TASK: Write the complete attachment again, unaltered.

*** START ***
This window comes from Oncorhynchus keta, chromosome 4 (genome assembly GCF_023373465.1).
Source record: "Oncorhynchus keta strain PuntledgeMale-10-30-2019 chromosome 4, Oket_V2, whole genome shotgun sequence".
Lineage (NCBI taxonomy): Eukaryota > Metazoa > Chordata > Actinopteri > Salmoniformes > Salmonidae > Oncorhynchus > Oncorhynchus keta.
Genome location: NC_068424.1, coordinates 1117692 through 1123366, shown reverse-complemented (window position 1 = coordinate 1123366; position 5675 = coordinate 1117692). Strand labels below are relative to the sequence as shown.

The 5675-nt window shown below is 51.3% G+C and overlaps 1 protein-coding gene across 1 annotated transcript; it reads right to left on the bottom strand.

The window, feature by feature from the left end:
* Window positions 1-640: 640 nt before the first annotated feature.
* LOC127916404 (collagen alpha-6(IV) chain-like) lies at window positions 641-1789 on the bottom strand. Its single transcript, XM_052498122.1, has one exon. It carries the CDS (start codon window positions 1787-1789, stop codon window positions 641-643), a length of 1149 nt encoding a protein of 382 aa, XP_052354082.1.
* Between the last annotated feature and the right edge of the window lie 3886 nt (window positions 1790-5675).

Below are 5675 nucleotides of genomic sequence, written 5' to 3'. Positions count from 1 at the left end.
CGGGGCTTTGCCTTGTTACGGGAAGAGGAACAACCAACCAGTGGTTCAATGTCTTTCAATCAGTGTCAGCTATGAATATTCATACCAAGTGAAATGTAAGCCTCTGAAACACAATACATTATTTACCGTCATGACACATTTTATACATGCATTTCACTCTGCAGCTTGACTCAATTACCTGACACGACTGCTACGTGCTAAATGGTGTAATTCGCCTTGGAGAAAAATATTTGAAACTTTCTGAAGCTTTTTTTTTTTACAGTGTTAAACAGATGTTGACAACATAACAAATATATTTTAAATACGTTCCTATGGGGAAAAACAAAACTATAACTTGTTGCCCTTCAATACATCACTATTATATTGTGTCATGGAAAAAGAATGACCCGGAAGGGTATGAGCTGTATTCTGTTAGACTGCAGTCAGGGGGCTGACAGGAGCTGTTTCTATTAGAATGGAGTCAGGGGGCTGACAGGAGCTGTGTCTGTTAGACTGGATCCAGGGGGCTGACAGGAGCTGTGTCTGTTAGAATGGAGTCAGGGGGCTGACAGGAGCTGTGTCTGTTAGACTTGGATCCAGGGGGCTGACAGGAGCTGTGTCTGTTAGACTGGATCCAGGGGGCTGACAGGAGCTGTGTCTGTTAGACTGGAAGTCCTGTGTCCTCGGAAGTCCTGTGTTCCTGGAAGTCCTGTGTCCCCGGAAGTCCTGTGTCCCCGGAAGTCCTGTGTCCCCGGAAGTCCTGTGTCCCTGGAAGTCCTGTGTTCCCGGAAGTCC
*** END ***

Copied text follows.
This window comes from Oncorhynchus keta, chromosome 4 (genome assembly GCF_023373465.1).
Source record: "Oncorhynchus keta strain PuntledgeMale-10-30-2019 chromosome 4, Oket_V2, whole genome shotgun sequence".
Lineage (NCBI taxonomy): Eukaryota > Metazoa > Chordata > Actinopteri > Salmoniformes > Salmonidae > Oncorhynchus > Oncorhynchus keta.
Genome location: NC_068424.1, coordinates 1117692 through 1123366, shown reverse-complemented (window position 1 = coordinate 1123366; position 5675 = coordinate 1117692). Strand labels below are relative to the sequence as shown.

The 5675-nt window shown below is 51.3% G+C and overlaps 1 protein-coding gene across 1 annotated transcript; it reads right to left on the bottom strand.

The window, feature by feature from the left end:
* Window positions 1-640: 640 nt before the first annotated feature.
* LOC127916404 (collagen alpha-6(IV) chain-like) lies at window positions 641-1789 on the bottom strand. Its single transcript, XM_052498122.1, has one exon. It carries the CDS (start codon window positions 1787-1789, stop codon window positions 641-643), a length of 1149 nt encoding a protein of 382 aa, XP_052354082.1.
* Between the last annotated feature and the right edge of the window lie 3886 nt (window positions 1790-5675).

Below are 5675 nucleotides of genomic sequence, written 5' to 3'. Positions count from 1 at the left end.
CGGGGCTTTGCCTTGTTACGGGAAGAGGAACAACCAACCAGTGGTTCAATGTCTTTCAATCAGTGTCAGCTATGAATATTCATACCAAGTGAAATGTAAGCCTCTGAAACACAATACATTATTTACCGTCATGACACATTTTATACATGCATTTCACTCTGCAGCTTGACTCAATTACCTGACACGACTGCTACGTGCTAAATGGTGTAATTCGCCTTGGAGAAAAATATTTGAAACTTTCTGAAGCTTTTTTTTTTTACAGTGTTAAACAGATGTTGACAACATAACAAATATATTTTAAATACGTTCCTATGGGGAAAAACAAAACTATAACTTGTTGCCCTTCAATACATCACTATTATATTGTGTCATGGAAAAAGAATGACCCGGAAGGGTATGAGCTGTATTCTGTTAGACTGCAGTCAGGGGGCTGACAGGAGCTGTTTCTATTAGAATGGAGTCAGGGGGCTGACAGGAGCTGTGTCTGTTAGACTGGATCCAGGGGGCTGACAGGAGCTGTGTCTGTTAGAATGGAGTCAGGGGGCTGACAGGAGCTGTGTCTGTTAGACTTGGATCCAGGGGGCTGACAGGAGCTGTGTCTGTTAGACTGGATCCAGGGGGCTGACAGGAGCTGTGTCTGTTAGACTGGAAGTCCTGTGTCCTCGGAAGTCCTGTGTTCCTGGAAGTCCTGTGTCCCCGGAAGTCCTGTGTCCCCGGAAGTCCTGTGTCCCCGGAAGTCCTGTGTCCCTGGAAGTCCTGTGTTCCCGGAAGTCC